I’m chickening out, right this second. See, this weekend is the Roanoke Writers’ Conference, which is supposed to be great, and some people sorta a-little expected me to go. But the idea of going felt like carving my own guts out with an ice cream scoop, and when I finally decided not to go, I felt nothing but relief. (It’s not like I just laid on the couch today, though; instead, I worked all morning at a sweaty-hot garage sale. Not that it matters. The important part is I still didn’t go to the con.)
I didn’t want to go to that con because I recently tried—to prove to myself and to anyone who might ask if I’m really committed—to sell my books directly to customers at FenCon, a science-fiction convention. I figured, aliens and zombies, of course my people will be at a sci-fi convention! And making small talk isn’t my favorite thing, but I was a Girl Scout, I know how to sell things, plus I love my books and sincerely believed they would sell like hotcakes.
Well, you can see where this is going. I sold enough to break even, but it was a near thing, and a ton of work. A (more famous than me) author twice came to my table and glanced through Beamed Up: Decide Your Destiny and when I made small talk about my book, he sneered at me and made snide comments about how he was a real writer (you touched my book, dude, I’m just trying to make a sale!). It was emotionally exhausting to the point that the next day I crashed so hard I could barely spoke to anyone.
Basically I sat at a table, cheerful smile plastered to my face, for two days with very few breaks… and it just didn’t feel worth it.
I sincerely came back after that and declared that I should just be a hermit author, like Harper Lee or J.D. Salinger. They don’t seem to be in style much lately, but I just don’t know of I can muster the kind of energy it would take to be something else. See, the authors I met at FenCon overwhelmingly also have day jobs and yet spend nearly every weekend at some kind of writer event. That kind of schedule isn’t sustainable for me; I need to curl up and feed myself emotionally, sometimes. It makes me feel like I’m not “committed enough,” not “real” enough somehow, not “good enough” to be trying to write.
And maybe that’s true. But I just keep thinking there has to be some other, better way. I don’t write for the money, and maybe that’s my problem; I should care more about the money. But, to me, the money is just a way to keep getting to do the writing—but it’s currently a paradox, because to get the money for writing I have to spend time and energy not writing. I just don’t have enough fuel cells to burn for that. Props to those who can, I guess. I wish I could be in your club.
4 responses to “Hermit Writer”
I feel like maybe the only response to the “real writer” comment is an apparent non-sequitur like “Wow. I had no idea. I’m really sorry you had such a terrible childhood.”
I mean, I grasp that people rank authors by totally-external-to-their-writing credentials, with “authors who make a really nice living from writing” on one end to, what, furry fanfiction authors? mommybloggers? Not sure who the lowest on the writing totem pole is, but the status-tsk-ers definitely seem to rank People Who Put Stuff Into The World That We Deem Inadequately Literary *lower* than people who just write and never attempt to put it out there for people to enjoy/interact-with… And “self-published” floats around somewhere in the middle there below “vetted by a publisher” and above “the lowest of the low”, probably varying on a number of factors specific to the person doing the ranking? Probably including “how insecure are you and how tightly do you cling to that ‘one book got accepted by a publisher! I’m a real boy now!’ trophy?” But I’ve read self-published books that were better than a number of traditionally-published books I’ve read, and I’ve tried to read at least one self-published book that *ought* to have been a gold mine [the autobiography of a lumber camp cook!] but was in dire need of an editor… and also a better writer/storyteller… and also would have benefited from not breaking into random fairly-bad poetry every couple of pages. So while, yes, the odds are perhaps better in some genres for traditionally-published books being better-written and more-tightly written, those are *odds* and not actually credentials/guarantees!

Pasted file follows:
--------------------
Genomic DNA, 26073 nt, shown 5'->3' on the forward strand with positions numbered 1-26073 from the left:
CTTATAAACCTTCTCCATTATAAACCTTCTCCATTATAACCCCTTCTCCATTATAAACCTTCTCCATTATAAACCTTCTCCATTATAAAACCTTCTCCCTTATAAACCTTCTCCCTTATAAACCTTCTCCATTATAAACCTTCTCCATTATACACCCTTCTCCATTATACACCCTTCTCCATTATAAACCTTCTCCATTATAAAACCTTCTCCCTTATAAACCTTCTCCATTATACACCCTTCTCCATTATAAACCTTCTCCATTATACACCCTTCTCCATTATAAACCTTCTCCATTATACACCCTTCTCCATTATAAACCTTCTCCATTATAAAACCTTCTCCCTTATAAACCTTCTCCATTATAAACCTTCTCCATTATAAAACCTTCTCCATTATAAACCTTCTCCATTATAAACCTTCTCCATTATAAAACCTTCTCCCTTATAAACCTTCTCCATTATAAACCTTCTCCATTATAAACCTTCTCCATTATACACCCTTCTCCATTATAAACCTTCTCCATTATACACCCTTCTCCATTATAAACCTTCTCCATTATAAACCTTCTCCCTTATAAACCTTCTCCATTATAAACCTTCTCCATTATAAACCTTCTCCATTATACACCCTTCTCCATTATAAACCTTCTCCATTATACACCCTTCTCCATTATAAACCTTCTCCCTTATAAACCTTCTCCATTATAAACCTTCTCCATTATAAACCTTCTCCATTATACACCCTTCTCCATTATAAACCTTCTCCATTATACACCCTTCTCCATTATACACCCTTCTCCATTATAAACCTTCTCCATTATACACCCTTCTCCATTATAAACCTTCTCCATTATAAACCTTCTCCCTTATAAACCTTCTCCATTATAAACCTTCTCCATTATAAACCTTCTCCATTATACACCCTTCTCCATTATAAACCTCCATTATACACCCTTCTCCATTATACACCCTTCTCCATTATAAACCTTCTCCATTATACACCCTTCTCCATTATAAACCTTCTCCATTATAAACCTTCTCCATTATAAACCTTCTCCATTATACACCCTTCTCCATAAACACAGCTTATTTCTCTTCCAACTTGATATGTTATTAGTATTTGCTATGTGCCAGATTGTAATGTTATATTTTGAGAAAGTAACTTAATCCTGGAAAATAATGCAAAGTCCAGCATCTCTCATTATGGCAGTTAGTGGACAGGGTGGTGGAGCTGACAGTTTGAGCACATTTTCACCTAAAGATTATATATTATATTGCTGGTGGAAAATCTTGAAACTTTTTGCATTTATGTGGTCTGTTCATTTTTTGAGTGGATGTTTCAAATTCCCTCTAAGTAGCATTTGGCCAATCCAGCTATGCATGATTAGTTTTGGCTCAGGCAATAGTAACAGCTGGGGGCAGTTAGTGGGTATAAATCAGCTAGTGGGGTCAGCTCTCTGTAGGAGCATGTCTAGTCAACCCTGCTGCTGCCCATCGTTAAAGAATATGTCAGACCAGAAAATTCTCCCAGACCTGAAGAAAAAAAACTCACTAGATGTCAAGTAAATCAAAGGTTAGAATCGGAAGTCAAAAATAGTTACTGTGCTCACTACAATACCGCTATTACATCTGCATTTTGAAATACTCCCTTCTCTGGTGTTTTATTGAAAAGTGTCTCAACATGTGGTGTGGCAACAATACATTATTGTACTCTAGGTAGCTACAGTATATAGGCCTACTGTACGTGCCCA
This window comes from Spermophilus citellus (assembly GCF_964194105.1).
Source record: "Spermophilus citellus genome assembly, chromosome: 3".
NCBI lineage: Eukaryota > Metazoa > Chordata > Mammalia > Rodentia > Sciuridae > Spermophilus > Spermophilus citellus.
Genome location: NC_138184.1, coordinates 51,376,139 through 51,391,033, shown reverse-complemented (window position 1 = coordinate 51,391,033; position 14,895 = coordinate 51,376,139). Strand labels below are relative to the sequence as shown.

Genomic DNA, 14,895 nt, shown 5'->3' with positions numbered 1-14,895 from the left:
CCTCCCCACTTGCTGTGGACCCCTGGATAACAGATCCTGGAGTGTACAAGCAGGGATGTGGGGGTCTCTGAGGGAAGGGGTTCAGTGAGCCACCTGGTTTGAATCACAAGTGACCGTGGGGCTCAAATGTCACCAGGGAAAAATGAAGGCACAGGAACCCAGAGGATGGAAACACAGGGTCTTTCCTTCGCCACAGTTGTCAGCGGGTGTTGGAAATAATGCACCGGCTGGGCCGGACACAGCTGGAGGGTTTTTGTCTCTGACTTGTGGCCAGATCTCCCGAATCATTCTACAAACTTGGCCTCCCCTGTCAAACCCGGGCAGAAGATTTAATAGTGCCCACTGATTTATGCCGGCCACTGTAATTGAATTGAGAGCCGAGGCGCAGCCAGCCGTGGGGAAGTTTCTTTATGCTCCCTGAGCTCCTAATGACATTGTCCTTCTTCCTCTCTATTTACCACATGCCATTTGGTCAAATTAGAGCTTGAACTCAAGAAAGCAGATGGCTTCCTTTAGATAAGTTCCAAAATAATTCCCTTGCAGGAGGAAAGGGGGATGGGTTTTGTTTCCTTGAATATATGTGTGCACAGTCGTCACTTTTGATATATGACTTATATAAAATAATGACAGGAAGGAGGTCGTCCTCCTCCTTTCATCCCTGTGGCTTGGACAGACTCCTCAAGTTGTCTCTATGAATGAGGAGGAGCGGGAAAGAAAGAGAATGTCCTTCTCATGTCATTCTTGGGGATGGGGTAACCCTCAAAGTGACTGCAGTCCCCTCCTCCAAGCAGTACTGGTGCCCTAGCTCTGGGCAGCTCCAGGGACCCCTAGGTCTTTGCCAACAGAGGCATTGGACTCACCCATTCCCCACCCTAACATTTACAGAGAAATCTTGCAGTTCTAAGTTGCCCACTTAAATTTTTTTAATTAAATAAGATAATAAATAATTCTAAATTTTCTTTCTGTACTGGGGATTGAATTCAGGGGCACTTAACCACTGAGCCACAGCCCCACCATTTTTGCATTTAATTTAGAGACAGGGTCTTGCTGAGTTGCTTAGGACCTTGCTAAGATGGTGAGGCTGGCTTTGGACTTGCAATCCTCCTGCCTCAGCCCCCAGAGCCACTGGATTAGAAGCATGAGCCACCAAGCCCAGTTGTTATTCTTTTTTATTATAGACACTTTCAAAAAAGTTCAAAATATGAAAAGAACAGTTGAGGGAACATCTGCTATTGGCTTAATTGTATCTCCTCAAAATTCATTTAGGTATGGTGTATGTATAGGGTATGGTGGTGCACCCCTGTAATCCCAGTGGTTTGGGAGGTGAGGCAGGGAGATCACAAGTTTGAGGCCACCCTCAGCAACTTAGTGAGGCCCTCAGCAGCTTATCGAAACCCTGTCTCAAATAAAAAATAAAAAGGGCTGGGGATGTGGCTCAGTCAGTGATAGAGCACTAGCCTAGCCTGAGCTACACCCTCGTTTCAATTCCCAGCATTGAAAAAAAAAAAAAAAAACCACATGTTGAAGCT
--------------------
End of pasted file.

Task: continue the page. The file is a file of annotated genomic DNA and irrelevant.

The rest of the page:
But yes. There are things to promote books that are worth it, and things that are not, and while breaking even *and* exposing a new crowd of people to your books is in some ways a net gain if you don’t count the mental drain (since you’re not just writing for the money, and since each person who bought a book might then spread the word) … the mental drain is definitely a thing, and an unfortunate thing, and it sounds like that tips the scales over into “definitely not worth it” territory. I hope you recover soon, and hope you get good writing mojo and a good community experience somehow. 🙂
Hey KC. I just wanted to say thank you for your kind and thoughtful response! It definitely made me smile and feel a little better.
Also, a less-painful promotional method of getting your books in front of another audience (unless you already do it/know about it, which would not surprise me!) is the Scalzi Gift Guide threads, which are apparently coming up next week (self-published is on Tuesday, and basically the way this has worked in previous years is that you leave a comment on the appropriate day with as brief and attractive of an “ad” as you can accomplish, plus links to where things can be bought): https://whatever.scalzi.com/2018/11/30/whatever-holiday-shopping-guide-2018-starts-monday/
It is a large audience, probably mostly sci-fi interested, but also some definite “other” as well, and I suspect choose-your-own adventure books for not-kids would be right up the alley of the main demographic (but I could be wrong).
You’re so kind! Thanks for telling me!